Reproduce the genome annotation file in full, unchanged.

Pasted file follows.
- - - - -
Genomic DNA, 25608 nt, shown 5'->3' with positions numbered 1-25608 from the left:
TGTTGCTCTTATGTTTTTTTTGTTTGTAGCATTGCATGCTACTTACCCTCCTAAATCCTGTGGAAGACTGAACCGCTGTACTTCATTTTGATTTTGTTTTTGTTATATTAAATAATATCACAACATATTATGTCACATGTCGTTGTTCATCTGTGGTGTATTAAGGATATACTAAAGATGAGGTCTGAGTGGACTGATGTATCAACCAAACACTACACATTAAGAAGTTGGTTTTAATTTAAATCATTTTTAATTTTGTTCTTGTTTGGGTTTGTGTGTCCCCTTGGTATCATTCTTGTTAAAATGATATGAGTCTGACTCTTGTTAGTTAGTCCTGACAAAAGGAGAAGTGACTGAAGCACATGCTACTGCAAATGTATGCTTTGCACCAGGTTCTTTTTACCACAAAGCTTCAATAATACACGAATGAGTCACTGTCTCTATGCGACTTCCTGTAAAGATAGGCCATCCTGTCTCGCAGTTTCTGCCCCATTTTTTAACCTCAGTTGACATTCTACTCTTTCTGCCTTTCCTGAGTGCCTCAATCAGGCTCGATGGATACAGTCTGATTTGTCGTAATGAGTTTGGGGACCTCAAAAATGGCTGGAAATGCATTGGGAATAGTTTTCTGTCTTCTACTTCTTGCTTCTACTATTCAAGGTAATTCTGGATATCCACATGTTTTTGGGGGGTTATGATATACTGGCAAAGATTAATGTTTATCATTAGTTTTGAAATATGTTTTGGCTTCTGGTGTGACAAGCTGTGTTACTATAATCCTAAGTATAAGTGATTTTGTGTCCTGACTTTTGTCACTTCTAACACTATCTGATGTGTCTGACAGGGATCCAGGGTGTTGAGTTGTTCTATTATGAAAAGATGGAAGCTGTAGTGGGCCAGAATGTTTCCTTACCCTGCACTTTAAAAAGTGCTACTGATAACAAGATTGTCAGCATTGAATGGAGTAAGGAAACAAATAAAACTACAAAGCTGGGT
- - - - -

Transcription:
Genomic DNA, 25608 nt, shown 5'->3' with positions numbered 1-25608 from the left:
TGTTGCTCTTATGTTTTTTTTGTTTGTAGCATTGCATGCTACTTACCCTCCTAAATCCTGTGGAAGACTGAACCGCTGTACTTCATTTTGATTTTGTTTTTGTTATATTAAATAATATCACAACATATTATGTCACATGTCGTTGTTCATCTGTGGTGTATTAAGGATATACTAAAGATGAGGTCTGAGTGGACTGATGTATCAACCAAACACTACACATTAAGAAGTTGGTTTTAATTTAAATCATTTTTAATTTTGTTCTTGTTTGGGTTTGTGTGTCCCCTTGGTATCATTCTTGTTAAAATGATATGAGTCTGACTCTTGTTAGTTAGTCCTGACAAAAGGAGAAGTGACTGAAGCACATGCTACTGCAAATGTATGCTTTGCACCAGGTTCTTTTTACCACAAAGCTTCAATAATACACGAATGAGTCACTGTCTCTATGCGACTTCCTGTAAAGATAGGCCATCCTGTCTCGCAGTTTCTGCCCCATTTTTTAACCTCAGTTGACATTCTACTCTTTCTGCCTTTCCTGAGTGCCTCAATCAGGCTCGATGGATACAGTCTGATTTGTCGTAATGAGTTTGGGGACCTCAAAAATGGCTGGAAATGCATTGGGAATAGTTTTCTGTCTTCTACTTCTTGCTTCTACTATTCAAGGTAATTCTGGATATCCACATGTTTTTGGGGGGTTATGATATACTGGCAAAGATTAATGTTTATCATTAGTTTTGAAATATGTTTTGGCTTCTGGTGTGACAAGCTGTGTTACTATAATCCTAAGTATAAGTGATTTTGTGTCCTGACTTTTGTCACTTCTAACACTATCTGATGTGTCTGACAGGGATCCAGGGTGTTGAGTTGTTCTATTATGAAAAGATGGAAGCTGTAGTGGGCCAGAATGTTTCCTTACCCTGCACTTTAAAAAGTGCTACTGATAACAAGATTGTCAGCATTGAATGGAGTAAGGAAACAAATAAAACTACAAAGCTGGGT